On motorways it is fine; over other poorer road surfaces and side roads the 407 SW seemed less settled — but not uncomfortably so for the passengers, who all seemed pretty impressed by the quality of their ride. Only the centre position of the rear seats caused a few comments about being hard on a long journey.

The interior can be rated highly for design and the comprehensive levels of specification. Not only is it roomy both front and rear, but the panoramic glass roof makes it light and airy too. At first glance the console looks somewhat complicated and busy, with loads of buttons and controls to operate the climate control, sound and navigation systems and so on. However, live with the car for just a few hours and you can quickly familiarise yourself with it.

Safety is another important plus point for the 407. It has a five-star Euro NCAP rating and an army of airbags as standard ('smart' driver and front passenger, front and rear side, front and rear curtain as well as
a steering column airbag). Active safety is taken care of by ABS plus a comprehensive electronic stability and traction control system package including automatic activation of the hazard lights in the event of rapid deceleration so drivers coming up behind can react in good time too.

The load area can be extended, thanks to folding rear seats that fold almost flat. It is certainly not the roomiest in the load area of similar-sized estate cars because the stylish design does compromise the overall space available, but it is easy to load with four to five suitcases and soft bags. The rear screen also opens independently of the tail-gate — particularly handy in a restricted parking space or close to a wall. For the record the SW's load area capacity extends from 489 to 1,365 litres, depending upon seat arrangements. The 407 SW may sacrifice ultimate estate car load carrying for style and the Peugeot may not be as roomy in the boot area as, say, the Vauxhall Vectra Estate, but I think it looks a whole lot better!

The 407's refinement also extends to the engine and transmission.
The V6 2.7-litre turbo diesel unit is now well-known for its many applications in diverse models from Ford, Land Rover, Jaguar, Citroen and Peugeot. Installed in the 407 SW, it is quiet and refined. Inside the car, there is little evidence that the car has a diesel engine and outside the car, the noise is still low. Mated to Peugeot's excellent six-speed Tiptronic auto 'box (with sequential shifting as well as a Sport mode), the twin-turbocharged and intercooled Euro IV compliant 2.7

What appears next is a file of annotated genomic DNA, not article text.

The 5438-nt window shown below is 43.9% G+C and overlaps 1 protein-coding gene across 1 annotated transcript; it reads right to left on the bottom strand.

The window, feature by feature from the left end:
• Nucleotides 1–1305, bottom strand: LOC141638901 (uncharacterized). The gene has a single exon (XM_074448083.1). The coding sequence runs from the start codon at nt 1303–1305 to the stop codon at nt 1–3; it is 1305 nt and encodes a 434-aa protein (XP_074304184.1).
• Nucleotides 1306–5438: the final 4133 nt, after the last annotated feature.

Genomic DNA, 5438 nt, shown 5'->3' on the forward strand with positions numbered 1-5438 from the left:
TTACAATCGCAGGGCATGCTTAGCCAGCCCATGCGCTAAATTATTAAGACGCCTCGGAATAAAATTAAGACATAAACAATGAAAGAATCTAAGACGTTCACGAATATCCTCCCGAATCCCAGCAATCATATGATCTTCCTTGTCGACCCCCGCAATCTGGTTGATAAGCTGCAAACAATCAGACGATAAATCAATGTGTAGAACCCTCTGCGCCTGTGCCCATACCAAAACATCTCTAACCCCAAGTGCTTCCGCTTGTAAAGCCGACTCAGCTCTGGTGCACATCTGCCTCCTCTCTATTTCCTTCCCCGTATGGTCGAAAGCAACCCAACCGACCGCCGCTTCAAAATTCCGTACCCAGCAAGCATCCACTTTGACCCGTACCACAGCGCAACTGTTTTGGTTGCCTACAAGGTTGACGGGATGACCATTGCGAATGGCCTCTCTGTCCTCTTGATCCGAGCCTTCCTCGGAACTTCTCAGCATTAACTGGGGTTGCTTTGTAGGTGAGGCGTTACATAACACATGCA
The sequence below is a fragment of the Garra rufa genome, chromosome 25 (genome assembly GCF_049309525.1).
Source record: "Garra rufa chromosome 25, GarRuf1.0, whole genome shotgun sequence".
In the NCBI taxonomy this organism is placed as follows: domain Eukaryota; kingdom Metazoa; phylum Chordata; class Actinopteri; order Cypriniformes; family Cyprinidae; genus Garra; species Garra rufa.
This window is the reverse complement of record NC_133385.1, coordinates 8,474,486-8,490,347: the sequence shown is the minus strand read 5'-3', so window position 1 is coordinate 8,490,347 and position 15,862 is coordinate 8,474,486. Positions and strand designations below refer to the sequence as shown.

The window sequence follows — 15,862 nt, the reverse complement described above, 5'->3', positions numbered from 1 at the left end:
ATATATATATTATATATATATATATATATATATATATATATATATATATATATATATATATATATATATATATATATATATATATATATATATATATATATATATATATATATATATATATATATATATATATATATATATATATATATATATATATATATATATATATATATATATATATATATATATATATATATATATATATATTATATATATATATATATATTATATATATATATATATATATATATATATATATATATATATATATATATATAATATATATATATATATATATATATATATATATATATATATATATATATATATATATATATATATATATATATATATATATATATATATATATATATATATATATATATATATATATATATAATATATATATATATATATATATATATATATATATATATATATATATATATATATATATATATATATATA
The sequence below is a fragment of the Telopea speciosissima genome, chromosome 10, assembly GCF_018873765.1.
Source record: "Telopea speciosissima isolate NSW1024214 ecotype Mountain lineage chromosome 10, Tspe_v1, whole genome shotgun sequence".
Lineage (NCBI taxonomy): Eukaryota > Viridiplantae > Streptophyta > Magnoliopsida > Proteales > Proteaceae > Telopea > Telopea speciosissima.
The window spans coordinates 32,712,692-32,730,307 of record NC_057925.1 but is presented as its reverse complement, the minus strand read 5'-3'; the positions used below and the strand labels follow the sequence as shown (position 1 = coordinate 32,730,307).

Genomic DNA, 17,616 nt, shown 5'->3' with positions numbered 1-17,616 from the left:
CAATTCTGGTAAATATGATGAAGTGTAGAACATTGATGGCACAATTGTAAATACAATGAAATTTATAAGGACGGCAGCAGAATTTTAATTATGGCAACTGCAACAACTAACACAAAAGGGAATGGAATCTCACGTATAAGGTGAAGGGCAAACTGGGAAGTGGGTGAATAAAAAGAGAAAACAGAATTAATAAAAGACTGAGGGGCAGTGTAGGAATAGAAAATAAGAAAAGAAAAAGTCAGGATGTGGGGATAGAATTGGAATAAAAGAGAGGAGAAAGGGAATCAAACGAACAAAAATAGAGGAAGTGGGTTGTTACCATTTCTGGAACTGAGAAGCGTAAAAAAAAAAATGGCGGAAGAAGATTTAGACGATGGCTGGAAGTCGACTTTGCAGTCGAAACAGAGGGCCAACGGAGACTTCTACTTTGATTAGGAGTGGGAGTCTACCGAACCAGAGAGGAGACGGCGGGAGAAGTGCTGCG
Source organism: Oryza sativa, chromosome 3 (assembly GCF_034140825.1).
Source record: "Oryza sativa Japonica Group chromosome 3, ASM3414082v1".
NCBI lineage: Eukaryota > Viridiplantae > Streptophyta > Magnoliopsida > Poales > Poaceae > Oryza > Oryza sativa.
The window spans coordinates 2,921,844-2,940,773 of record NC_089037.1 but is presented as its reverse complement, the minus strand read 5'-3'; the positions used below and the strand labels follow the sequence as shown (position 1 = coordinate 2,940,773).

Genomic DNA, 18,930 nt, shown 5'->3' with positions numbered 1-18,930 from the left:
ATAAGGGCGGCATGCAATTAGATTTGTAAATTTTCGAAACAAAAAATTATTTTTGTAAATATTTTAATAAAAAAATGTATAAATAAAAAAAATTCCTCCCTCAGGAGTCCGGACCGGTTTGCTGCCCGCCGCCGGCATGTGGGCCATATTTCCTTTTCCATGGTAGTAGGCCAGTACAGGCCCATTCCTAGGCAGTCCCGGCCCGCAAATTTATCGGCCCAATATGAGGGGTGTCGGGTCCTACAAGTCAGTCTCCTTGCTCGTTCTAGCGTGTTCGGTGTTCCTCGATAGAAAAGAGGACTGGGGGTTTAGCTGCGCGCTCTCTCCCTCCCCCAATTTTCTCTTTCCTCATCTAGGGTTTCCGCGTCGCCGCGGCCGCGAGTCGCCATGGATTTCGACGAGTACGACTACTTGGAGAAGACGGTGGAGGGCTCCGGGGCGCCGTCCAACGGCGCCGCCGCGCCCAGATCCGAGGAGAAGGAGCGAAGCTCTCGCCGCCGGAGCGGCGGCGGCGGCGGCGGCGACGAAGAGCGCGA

V6 also provides a thoroughly responsive and effortless drive courtesy of masses of torque — a very substantial 330lb ft of torque from 1,900rpm — which makes it flexible at low speeds. Travelling at high speeds is equally unstressed and as the fuel consumption proves and despite the misgivings the French have about it, this unit is pretty frugal.

For UK customers, the choice of which engine to go for is very much down to the type of driving they do. Having driven all the engines,
the diesel units are by far the best option — even for private buyers.
I actually think the 1.6-litre diesel unit is ideal, unless you are a high-mileage motorway driver, and both the 2.0-litre and the 2.2-litre units are excellent choices that give the best of both economy and perfor-mance. But for overall refinement, the 2.7-litre engine delivers the performance and sophistication to go with the overall elegance of the 407 SW.

Style sells, so few owners will mind about trading some load space for sleek looks. I felt that the driving dynamics could do with a dash more sparkle, but more than making up for this are the 407 SW's distinctive and elegant looks, high standard specification, good build quality and roominess.

Standard equipment on the Executive model tested includes leather upholstery, powered and heated front seats, 18-inch alloy wheels, cruise control with a speed limited, a rear parking aid, one-shot front and rear windows with laminated glass for the side windows, digital air conditioning with climate control, a radio/CD with 6-CD autochanger, auto lights and rain-sensing wipers, Xenon headlamps and electrically operated and heat door mirrors.

In addition it is comfortable and refined to drive, fast and responsive and offers high levels passenger and pedestrian safety. That's a lot of plus points, and more than enough to close an impressive number of sales. — David Miles

back to top of page
Peugeot 407 SW Executive 2.7 V6 HDi
| £26,945
Maximum speed: 140mph | 0-62mph: 8.8 seconds
Overall test MPG: 37mpg | Power: 205
bhp | Torque: 330lb ft
Visit Peugeot's website Click to go there now

--------------------------------------------------- Peugeot 407 SW Executive